Meteorological Data Assimilation for Data Scientists

An ensemble and an observation

Suppose we have an uncertain estimate of the weather (the mean-sea-level pressure (MSLP) field) at some point in the past, perhaps from a reanalysis, and then we get some new information, in the form of a station observation from that date and time. How can we use that new station observation to improve the MSLP estimate?


MSLP Contours for 20CR2c for October 22nd, 1903 (at 6pm).

Spaghetti-contour plot of mean-sea-level pressure, and the location of the Fort William station (red dot), where we have new observational data (Figure source).

The Ensemble Kalman Filter

We can edit the reanalysis ensemble at the location of the new observation - setting all ensemble members to the observed value, but we would like to do more than this, to use information from the observation at nearby locations as well. To decide how to modify the mslp at, say, Stornoway and London, in response to an observation at Fort William, we need to know mslp variability in those places relates to weather variability at the location of the observation. However, we can estimate this directly from the ensemble:


MSLP at Fort William, Stornoway, and London (October 22nd, 1903 at 6pm).

The red dot marks Fort William, the blue Stornoway, and the black London. Scatter plots show relationship between the mslp at the three locations, across the 20CRv3 ensemble, at this particular point in time. (Figure source).

In the 20CRv3 ensemble, at this point in time, the mslp at Stornoway is highly correlated with that at Fort William, so an observation at Fort William is telling us a lot about the mslp at Stornoway, and we should move the mslp estimates at Stornoway in response to the observation in much the same way as we move the estimates at Fort William. At London, on the other hand, the mslp is almost uncorrelated with that at Fort William, so an observation at Fort William is telling us little about the mslp at London, and we should leave the ensemble at London almost unchanged whatever the observation at Fort William is.

We can formalise this by fitting a model (sklearn.linear_model.LinearRegression):


MSLP at Stornoway, before and after assimilating the Fort William observation.

Scatter plots of 20CRv3 ensemble pressures at Stornoway against ensemble pressures at Fort William, at 6pm on 22nd October 1903. The Stornoway pressures are adjusted by fitting a linear regression (left plot) and then removing the fit from each value (right plot). We can do the same for the London pressures, but in that case the adjustment will make much less difference, as the fit line has a smaller slope. (Figure source).

To fully assimilate the Fort William observation, we apply the same process illustrated above for Stornoway, to each grid-point in the reanalyis field:


Spaghetti-contour plots showing 20CRv3 MSLP fields before (left) and after (right) assimilating Fort William observation (October 22nd, 1903 at 6pm).

The observation has pulled nearby pressures towards its value, both changing the ensemble mean and reducing the spread, while having little effect further away. (Figure source).


If it has worked well this will have improved the accuracy of the reanalysis ensemble, as well as reducing its spread. To test this, we need more observations, and fortunately the Daily Weather Reports dataset provides 22 other new obsrvations at this time, and we can compare them to the original 20CRv3 field, and to the field after assimilating the Fort William observation.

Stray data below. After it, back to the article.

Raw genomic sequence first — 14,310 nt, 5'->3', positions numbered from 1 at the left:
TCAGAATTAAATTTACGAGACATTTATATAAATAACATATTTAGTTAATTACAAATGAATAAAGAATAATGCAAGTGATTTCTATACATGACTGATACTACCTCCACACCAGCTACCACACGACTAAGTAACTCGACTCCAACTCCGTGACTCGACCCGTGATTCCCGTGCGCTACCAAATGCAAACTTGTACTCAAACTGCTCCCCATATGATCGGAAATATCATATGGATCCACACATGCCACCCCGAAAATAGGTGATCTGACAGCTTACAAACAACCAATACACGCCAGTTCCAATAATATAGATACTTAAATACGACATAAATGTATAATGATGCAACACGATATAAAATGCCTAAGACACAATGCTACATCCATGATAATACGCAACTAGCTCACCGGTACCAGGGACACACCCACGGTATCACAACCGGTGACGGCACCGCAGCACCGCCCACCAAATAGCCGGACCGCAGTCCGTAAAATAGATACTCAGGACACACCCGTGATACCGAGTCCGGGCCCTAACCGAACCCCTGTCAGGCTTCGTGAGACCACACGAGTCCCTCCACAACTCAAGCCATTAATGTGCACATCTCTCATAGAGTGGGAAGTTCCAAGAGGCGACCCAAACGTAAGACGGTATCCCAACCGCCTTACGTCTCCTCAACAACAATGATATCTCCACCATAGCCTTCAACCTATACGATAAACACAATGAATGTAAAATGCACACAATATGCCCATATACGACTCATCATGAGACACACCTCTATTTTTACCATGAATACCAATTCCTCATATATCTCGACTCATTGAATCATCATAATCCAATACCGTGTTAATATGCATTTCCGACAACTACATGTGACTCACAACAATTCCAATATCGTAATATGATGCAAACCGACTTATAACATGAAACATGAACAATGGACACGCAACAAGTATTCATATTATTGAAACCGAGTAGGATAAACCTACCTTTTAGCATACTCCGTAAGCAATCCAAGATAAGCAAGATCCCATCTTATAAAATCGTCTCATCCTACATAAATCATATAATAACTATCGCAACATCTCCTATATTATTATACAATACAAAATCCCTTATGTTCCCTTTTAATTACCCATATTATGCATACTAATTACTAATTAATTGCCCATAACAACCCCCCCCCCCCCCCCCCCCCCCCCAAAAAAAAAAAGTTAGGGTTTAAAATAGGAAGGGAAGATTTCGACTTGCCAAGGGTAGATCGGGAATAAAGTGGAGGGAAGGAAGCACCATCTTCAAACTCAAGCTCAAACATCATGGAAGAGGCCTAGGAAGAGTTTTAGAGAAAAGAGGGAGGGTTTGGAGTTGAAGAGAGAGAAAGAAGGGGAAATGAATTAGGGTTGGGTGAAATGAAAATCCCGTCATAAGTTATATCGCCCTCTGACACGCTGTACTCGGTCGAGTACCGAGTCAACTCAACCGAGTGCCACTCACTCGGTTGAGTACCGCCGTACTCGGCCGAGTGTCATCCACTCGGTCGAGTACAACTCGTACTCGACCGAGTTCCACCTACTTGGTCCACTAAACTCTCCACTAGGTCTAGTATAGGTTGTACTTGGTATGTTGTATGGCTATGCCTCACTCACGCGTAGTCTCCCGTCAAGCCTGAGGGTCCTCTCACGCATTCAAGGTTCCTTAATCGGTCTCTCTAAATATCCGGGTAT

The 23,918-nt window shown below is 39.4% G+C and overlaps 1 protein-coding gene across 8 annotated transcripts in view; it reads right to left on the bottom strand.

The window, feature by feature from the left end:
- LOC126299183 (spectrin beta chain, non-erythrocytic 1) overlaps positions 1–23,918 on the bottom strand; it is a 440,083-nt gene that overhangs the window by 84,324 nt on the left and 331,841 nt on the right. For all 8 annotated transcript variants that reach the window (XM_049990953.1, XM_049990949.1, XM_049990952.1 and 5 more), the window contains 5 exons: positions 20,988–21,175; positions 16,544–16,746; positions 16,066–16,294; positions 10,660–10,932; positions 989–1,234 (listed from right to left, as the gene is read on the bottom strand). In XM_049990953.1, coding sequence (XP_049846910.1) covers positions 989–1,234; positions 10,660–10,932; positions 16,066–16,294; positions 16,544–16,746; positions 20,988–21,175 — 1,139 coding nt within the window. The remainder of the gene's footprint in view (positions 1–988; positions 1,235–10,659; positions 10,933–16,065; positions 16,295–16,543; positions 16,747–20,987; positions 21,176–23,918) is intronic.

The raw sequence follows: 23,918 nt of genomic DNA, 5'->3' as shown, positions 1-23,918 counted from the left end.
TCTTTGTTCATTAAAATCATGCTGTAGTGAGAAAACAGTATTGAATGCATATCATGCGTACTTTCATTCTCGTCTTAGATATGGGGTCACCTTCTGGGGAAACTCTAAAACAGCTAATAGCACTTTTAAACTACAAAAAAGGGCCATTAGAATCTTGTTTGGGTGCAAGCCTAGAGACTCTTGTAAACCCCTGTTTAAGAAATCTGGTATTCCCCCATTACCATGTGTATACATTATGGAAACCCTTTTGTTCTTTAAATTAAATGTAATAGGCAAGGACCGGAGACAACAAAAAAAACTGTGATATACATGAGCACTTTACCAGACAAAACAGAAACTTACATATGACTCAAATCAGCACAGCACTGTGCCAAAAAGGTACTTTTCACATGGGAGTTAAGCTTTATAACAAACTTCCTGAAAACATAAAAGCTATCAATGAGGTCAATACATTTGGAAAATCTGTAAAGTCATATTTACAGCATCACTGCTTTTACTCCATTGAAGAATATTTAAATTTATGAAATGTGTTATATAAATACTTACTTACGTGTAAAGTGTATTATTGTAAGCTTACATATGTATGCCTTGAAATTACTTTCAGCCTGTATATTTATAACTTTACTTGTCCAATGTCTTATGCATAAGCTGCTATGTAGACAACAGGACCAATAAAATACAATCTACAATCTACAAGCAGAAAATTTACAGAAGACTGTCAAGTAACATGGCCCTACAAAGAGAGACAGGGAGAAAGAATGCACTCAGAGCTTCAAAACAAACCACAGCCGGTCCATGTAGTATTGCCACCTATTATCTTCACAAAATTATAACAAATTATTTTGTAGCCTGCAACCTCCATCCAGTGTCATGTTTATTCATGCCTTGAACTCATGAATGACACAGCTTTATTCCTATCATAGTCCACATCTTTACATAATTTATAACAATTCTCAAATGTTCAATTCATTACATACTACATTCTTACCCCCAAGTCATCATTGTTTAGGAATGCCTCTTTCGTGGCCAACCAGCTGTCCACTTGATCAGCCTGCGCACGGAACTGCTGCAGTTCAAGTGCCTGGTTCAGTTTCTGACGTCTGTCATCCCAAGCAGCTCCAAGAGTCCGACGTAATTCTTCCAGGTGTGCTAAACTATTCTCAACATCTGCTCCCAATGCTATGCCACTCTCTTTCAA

On the left, a Spaghetti-contour plot of 20CRv3 MSLP. Centre and right, Scatter-contour plot comparing the same field, after assimilating the Fort William observation, with all the other (independent) observations in the Daily Weather Reports. The centre panel shows the 20CRv3 ensemble after assimilating the Fort William observation (red dot) and the locations of all other new stations with observations at the same time (black dots). The right panel compares the two ensembles with the new observations: Black lines show the observed pressures, blue dots the original 20CRv3 ensemble at the station locations, and red dots the 20CR ensemble after assimilating the Fort William observation. (Figure source).

After assimilating the Fort William observation, the ensemble remains well calibrated to the new observations, and the ensemble spread is reduced for stations near to Fort William. So this is a success, assimilating the new observation has improved the ensemble.

Assimilating more than one observation

We can extend this same method to assimilate multiple observations, by adding an extra variable into each linear regression for each new observation.; So if we use three observations, at Fort William, Liverpool and London, we update the pressure at Stornoway by modelling the pressure at Stornoway as a multivariate linear regression on the Fort William, Liverpool and London pressures. (And validate against the remaining 20 stations):


Same as the figure above, except observations from three stations (Fort William, Liverpool, and London) have been assimilated. (Figure source)

To get the best MSLP field we should assimilate all the observations, but that would leave us with nothing to validate against. A good compromise is leave-one-out validation: we do 22 assimilations, in each case assimilating all but one of the stations, and using the one left out for validation:


Same as the figure above, except that the centre panel shows the effect of assimilating all 22 station observations, and the right panel shows the effect, at each station, of assimilating the other 21 stations. (Figure source)